If Badfinger's debut album Magic Christian Music sounds patchy, there's a reason why: It was assembled from three different sources. Although the title suggests that the record is a soundtrack to The Magic Christian it isn't. It's a hodgepodge, containing the group's three contributions to the film, six highlights from the band's pre-Badfinger album Maybe Tomorrow (released when they were known as the Iveys), an alternate take from Maybe Tomorrow, and four new songs…
A profile of the 1970s popsters, containing extensive live footage of hits like "No Matter What" and the chart-topping "Come & Get It." Also includes interviews and documentary footage revealing the band's rocky path to fame–a path which ended when two members committed suicide…
A detailed biography of Badfinger by Dan Matovina was published in 1998, titled "Without You: The Tragic Story Of Badfinger". "Without You: The Tragic Story Of Badfinger" is among the most tragic in the history of rock'n'roll. They were championed by the Beatles, yet their two principal songwriters committed suicide. An expose of the music business, Without You also serves as a tribute to the band's work. This edition includes a CD of over 72 minutes of music and interviews.
Straight Up is the third album by British rock band Badfinger, released in December 1971 in the United States and February 1972 in Britain. Issued on the Beatles' Apple record label, it includes the hit singles "Day After Day" and "Baby Blue", and the similarly popular "Name of the Game", all of which were written by singer and guitarist Pete Ham. The album marked a departure from the more rock-oriented sound of Badfinger's previous releases, partly as a result of intervention by Apple Records regarding the band's musical direction. Although Straight Up received a mixed response from critics on release, many reviewers now regard it as the band's best album. Rolling Stone critic David Fricke has referred to it as "Badfinger's power-pop apex".
A well-chosen 21-track best-of, wisely emphasizing their melodic, tender side rather than their oft-pedestrian hard rockers, Come and Get It draws from all four of their late-'60s and early-'70s Apple albums, although the absence of "We're for the Dark" from No Dice is a significant omission.
Japanese limited edition issue in a deluxe LP sleeve replica of the original album artwork of the live album recorded in March 1974 and first released in 1990. Comes with a paper "obi" strip and a serial number. During a concert tour in the Midwestern United States in 1974, Badfinger learned that the Agora venue in Cleveland, Ohio, contained a 16-track studio capable of live recordings. The group had released five studio albums up to this point but had not made any professional live recordings. Deciding to utilise the equipment, Badfinger recorded two of their shows at the Agora. Due to audio distortion and essentially a moderate performance by the group, the tapes were not used at the time.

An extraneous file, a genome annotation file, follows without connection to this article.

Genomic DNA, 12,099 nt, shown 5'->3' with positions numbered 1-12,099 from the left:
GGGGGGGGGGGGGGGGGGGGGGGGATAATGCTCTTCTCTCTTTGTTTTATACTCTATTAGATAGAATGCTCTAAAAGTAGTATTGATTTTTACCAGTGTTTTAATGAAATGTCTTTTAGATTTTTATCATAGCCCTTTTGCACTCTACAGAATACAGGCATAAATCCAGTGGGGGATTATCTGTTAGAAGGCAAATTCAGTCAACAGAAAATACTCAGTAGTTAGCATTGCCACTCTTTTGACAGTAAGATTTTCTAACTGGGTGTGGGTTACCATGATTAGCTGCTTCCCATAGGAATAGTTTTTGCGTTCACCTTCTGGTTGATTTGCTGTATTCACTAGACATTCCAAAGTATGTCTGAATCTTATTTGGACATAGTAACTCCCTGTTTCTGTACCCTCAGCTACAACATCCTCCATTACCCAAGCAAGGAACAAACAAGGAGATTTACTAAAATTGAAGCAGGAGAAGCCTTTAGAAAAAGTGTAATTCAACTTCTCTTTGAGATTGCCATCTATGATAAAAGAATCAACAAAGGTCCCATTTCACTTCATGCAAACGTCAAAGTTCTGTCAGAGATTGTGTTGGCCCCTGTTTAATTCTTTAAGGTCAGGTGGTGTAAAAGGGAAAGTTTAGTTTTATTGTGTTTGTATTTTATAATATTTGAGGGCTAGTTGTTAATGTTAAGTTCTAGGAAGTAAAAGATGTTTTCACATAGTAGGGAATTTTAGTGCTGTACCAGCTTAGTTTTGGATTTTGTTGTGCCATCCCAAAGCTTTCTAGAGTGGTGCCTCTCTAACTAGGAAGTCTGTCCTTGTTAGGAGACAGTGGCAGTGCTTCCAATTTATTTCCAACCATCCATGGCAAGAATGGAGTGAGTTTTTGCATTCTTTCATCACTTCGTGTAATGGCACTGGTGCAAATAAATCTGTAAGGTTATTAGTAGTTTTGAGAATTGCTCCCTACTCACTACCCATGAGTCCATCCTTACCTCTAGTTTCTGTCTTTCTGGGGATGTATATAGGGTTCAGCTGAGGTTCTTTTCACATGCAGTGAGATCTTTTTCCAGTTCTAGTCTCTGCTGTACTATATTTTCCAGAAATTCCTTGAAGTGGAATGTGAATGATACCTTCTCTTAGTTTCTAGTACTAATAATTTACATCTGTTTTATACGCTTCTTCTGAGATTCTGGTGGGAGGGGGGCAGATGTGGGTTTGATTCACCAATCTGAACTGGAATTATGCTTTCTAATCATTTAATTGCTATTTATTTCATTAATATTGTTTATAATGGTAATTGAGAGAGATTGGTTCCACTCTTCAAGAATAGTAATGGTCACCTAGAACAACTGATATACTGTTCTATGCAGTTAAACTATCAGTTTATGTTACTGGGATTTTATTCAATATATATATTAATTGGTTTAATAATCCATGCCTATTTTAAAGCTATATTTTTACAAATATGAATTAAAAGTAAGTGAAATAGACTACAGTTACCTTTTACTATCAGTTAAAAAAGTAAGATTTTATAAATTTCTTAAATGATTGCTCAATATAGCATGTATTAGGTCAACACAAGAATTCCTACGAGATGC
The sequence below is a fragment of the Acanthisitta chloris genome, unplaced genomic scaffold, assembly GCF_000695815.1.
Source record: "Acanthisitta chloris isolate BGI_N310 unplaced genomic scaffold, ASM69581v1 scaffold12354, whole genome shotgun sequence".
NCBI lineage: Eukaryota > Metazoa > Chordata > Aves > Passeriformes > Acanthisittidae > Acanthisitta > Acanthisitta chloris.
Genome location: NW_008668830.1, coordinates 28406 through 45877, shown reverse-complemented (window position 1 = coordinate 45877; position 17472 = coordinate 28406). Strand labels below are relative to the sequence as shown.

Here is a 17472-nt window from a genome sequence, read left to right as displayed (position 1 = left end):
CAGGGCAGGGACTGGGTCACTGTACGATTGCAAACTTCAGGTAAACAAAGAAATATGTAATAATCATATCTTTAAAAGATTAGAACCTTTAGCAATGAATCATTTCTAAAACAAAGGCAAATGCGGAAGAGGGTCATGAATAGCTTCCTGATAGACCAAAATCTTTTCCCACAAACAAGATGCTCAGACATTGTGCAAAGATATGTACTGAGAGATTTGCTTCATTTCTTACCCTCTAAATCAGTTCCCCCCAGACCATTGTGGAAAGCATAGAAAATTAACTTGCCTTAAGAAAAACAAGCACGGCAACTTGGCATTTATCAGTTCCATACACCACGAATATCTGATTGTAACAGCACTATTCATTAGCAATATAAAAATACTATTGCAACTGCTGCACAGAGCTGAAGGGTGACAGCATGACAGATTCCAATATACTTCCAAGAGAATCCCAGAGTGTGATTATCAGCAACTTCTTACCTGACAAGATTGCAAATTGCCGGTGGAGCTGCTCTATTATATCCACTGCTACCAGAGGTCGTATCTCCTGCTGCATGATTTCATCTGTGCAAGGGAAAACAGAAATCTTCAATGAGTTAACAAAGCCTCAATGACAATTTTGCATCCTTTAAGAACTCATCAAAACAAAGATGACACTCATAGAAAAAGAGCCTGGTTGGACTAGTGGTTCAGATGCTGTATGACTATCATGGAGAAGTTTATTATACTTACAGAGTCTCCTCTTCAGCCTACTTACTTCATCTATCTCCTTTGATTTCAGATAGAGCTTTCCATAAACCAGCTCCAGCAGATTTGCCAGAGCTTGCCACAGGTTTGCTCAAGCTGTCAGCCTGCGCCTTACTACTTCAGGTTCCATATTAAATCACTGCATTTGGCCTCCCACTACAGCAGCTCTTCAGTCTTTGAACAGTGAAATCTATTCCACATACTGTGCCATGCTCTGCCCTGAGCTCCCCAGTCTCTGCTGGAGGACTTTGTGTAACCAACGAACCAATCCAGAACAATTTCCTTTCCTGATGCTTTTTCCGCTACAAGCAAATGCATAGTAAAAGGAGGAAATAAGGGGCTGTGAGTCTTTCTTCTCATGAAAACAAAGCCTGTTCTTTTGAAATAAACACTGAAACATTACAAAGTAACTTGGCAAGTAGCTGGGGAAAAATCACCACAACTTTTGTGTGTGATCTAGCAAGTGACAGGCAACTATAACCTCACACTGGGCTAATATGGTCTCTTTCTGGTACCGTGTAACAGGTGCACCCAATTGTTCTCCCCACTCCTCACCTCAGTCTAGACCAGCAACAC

"Airwaves" is an album released by British rock band Badfinger in 1979 on the Elektra label (a sister label to Warner Bros. Records, their previous label), the seventh album released that was credited to Badfinger. Anticipated as a comeback album for the group at the time, expectations were not quite realized, as the "group" now consisted of just the duo of Tom Evans and Joey Molland, accompanied by guitarist Joe Tansin and various session musicians. Cardboard sleeve (mini LP) reissue from Badfinger features the high-fidelity SHM-CD format (compatible with standard CD players) and 2013 remastering.
"Wish You Were Here" is the sixth album by rock band Badfinger and their third consecutive album produced by Chris Thomas. It was recorded in the spring of 1974 at Colorado's Caribou Ranch and released in November of that year on Warner Bros. Records. Cardboard sleeve (mini LP) reissue from Badfinger features the high-fidelity SHM-CD format (compatible with standard CD players) and 2013 remastering.
Straight Up is the third album by power pop band Badfinger, released on December 13, 1971. It is widely regarded as Badfinger's best album, spawning two Top 20 singles in the U.S. and being commercially successful in its own right. The album was released on the The Beatles' Apple Records label and was unavailable for many years after it closed. It became a highly sought-after album by collectors until it was finally re-issued on CD in 1993.
Despite its title Badfinger’s “Magic Christian Music” is NOT the official soundtrack to the Peter Sellers/Ringo Starr film “The Magic Christian.” The actual soundtrack album for the film, which featured three new songs from Badfinger, had originally been scheduled for release on the Beatles’ record label, Apple Records, but the addition to the running order of the Thunderclap Newman song "Something in the Air" prevented that. Instead, the soundtrack was released on the little-known label Commonwealth United Records in the U.S. and on Pye in the U.K. As a result, it was largely unavailable to American record buyers. To capitalize on this gap, and the fast-selling "Come And Get It" single, Apple Records combined the three Badfinger movie songs (their Top 10 Paul McCartney penned hit "Come And Get It," "Carry On Till Tomorrow," and "Rock Of All Ages") with seven songs found on their debut album as The Iveys ("Maybe Tomorrow") and four previously unreleased songs to create a pseudo-soundtrack.